Obama’s confession of faith

President Obama was asked at a recent meeting with voters why he was a Christian.  Here is what he said:

“I’m a Christian by choice,” the president said. “My family, frankly, they weren’t folks who went to church every week. My mother was one of the most spiritual people I knew but she didn’t raise me in the church, so I came to my Christian faith later in life and it was because the precepts of Jesus Christ spoke to me in terms of the kind of life that I would want to lead. Being my brothers and sisters’ keeper, treating others as they would treat me, and I think also understanding that Jesus Christ dying for my sins spoke to the humility we all have to have as human beings, that we’re sinful and we’re flawed and we make mistakes and we achieve salvation through the grace of God.”

Mr. Obama went on: “But what we can do, as flawed as we are, is still see God in other people, and do our best to help them find their own grace. That’s what I strive to do, that’s what I pray to do every day.’’ Yet he said that as president, he also “deeply believes that part of the bedrock strength of this country is that it embraces people of many faiths and of no faith.’’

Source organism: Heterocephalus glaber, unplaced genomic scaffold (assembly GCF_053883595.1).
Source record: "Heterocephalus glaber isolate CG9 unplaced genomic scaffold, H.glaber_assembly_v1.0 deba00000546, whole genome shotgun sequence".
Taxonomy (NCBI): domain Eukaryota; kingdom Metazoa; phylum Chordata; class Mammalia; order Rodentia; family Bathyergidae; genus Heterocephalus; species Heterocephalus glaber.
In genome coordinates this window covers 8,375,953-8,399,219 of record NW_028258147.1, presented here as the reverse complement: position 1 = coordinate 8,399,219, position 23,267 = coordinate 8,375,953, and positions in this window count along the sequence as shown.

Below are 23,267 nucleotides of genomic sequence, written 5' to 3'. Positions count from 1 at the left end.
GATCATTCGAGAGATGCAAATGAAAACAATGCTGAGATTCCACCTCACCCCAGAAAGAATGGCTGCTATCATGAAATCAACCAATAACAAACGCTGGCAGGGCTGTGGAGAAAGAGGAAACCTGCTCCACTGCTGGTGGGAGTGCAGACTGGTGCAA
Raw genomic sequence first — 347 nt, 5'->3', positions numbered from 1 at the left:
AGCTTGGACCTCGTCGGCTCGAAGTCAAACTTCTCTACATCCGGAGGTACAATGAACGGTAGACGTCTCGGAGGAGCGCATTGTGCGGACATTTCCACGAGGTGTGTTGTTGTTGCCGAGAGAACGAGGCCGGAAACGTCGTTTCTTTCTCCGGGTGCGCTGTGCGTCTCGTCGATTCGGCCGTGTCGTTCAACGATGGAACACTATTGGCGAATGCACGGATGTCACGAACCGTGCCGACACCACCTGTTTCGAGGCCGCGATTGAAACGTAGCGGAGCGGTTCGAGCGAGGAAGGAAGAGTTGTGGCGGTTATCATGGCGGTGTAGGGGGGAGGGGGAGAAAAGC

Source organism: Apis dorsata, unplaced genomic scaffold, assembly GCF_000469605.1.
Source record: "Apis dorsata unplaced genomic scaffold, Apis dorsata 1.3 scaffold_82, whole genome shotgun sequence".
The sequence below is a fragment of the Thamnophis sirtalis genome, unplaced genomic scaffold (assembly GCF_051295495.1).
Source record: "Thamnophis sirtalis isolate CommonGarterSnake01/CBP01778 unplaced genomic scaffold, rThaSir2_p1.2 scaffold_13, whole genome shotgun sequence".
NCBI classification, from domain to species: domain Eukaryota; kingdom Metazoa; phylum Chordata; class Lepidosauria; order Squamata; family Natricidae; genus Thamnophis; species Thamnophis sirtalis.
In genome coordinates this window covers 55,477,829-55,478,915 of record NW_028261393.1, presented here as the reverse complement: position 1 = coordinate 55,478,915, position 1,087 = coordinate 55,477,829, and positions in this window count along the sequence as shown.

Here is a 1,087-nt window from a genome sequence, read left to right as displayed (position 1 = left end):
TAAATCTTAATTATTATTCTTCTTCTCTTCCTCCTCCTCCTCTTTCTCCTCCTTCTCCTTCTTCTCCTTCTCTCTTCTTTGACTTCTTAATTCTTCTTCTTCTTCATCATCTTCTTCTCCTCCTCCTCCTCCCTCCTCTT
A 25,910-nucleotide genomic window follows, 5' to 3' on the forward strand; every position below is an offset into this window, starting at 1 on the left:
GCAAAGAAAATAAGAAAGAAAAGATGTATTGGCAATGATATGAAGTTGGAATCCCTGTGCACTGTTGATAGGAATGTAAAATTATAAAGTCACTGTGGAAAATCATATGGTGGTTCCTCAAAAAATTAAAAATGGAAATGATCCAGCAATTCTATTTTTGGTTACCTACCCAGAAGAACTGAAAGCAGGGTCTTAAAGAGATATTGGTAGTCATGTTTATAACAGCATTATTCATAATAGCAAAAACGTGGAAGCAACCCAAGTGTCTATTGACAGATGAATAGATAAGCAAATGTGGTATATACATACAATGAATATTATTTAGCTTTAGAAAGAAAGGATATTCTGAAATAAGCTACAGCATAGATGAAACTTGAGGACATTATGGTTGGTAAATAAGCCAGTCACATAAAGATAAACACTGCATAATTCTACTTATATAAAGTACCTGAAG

via Obama Talks About His Faith – NYTimes.com.

Though this is hardly complete theologically and reflects his liberal mainline Protestant roots, is this confession of faith–especially the part about “Christ dying for my sins”– enough to make you think that he is, in fact, a Christian?

Do atheists know more about religion than the religious?

That’s what a Pew Research study of “religious knowledge” suggests:

Atheists and agnostics, Jews and Mormons are among the highest-scoring groups on a new survey of religious knowledge, outperforming evangelical Protestants, mainline Protestants and Catholics on questions about the core teachings, history and leading figures of major world religions.

On average, Americans correctly answer 16 of the 32 religious knowledge questions on the survey by the Pew Research Center’s Forum on Religion & Public Life. Atheists and agnostics average 20.9 correct answers. Jews and Mormons do about as well, averaging 20.5 and 20.3 correct answers, respectively. Protestants as a whole average 16 correct answers; Catholics as a whole, 14.7. Atheists and agnostics, Jews and Mormons perform better than other groups on the survey even after controlling for differing levels of education.

via U.S. Religious Knowledge Survey – Pew Forum on Religion & Public Life.

But look more closely.  The study also found that evangelicals and (again) Mormons know more about Christianity than atheists and other groups do.  Atheists do better when it comes to world religions.  But that shouldn’t be too surprising.

Here are some findings: